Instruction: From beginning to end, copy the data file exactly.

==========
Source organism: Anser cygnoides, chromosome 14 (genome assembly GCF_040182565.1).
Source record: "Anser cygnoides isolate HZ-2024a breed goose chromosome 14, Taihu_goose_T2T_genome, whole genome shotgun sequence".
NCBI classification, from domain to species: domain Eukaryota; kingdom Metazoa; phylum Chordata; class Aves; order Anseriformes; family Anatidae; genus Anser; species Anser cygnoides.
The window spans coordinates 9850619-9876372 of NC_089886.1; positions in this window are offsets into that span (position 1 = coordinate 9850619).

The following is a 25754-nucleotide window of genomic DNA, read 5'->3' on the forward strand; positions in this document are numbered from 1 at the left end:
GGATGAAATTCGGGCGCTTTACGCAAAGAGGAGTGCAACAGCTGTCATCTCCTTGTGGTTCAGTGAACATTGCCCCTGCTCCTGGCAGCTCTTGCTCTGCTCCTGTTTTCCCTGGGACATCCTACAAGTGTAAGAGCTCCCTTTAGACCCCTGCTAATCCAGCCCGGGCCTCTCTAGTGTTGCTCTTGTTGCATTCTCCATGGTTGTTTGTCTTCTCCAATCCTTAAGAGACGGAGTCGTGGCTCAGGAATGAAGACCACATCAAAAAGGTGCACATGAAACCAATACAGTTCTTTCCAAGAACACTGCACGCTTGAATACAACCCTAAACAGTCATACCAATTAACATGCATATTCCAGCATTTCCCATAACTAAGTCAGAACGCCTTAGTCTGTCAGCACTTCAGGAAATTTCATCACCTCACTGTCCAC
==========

Source organism: Anser cygnoides, chromosome 14 (genome assembly GCF_040182565.1).
Source record: "Anser cygnoides isolate HZ-2024a breed goose chromosome 14, Taihu_goose_T2T_genome, whole genome shotgun sequence".
NCBI classification, from domain to species: domain Eukaryota; kingdom Metazoa; phylum Chordata; class Aves; order Anseriformes; family Anatidae; genus Anser; species Anser cygnoides.
The window spans coordinates 9850619-9876372 of NC_089886.1; positions in this window are offsets into that span (position 1 = coordinate 9850619).

The following is a 25754-nucleotide window of genomic DNA, read 5'->3' on the forward strand; positions in this document are numbered from 1 at the left end:
GGATGAAATTCGGGCGCTTTACGCAAAGAGGAGTGCAACAGCTGTCATCTCCTTGTGGTTCAGTGAACATTGCCCCTGCTCCTGGCAGCTCTTGCTCTGCTCCTGTTTTCCCTGGGACATCCTACAAGTGTAAGAGCTCCCTTTAGACCCCTGCTAATCCAGCCCGGGCCTCTCTAGTGTTGCTCTTGTTGCATTCTCCATGGTTGTTTGTCTTCTCCAATCCTTAAGAGACGGAGTCGTGGCTCAGGAATGAAGACCACATCAAAAAGGTGCACATGAAACCAATACAGTTCTTTCCAAGAACACTGCACGCTTGAATACAACCCTAAACAGTCATACCAATTAACATGCATATTCCAGCATTTCCCATAACTAAGTCAGAACGCCTTAGTCTGTCAGCACTTCAGGAAATTTCATCACCTCACTGTCCAC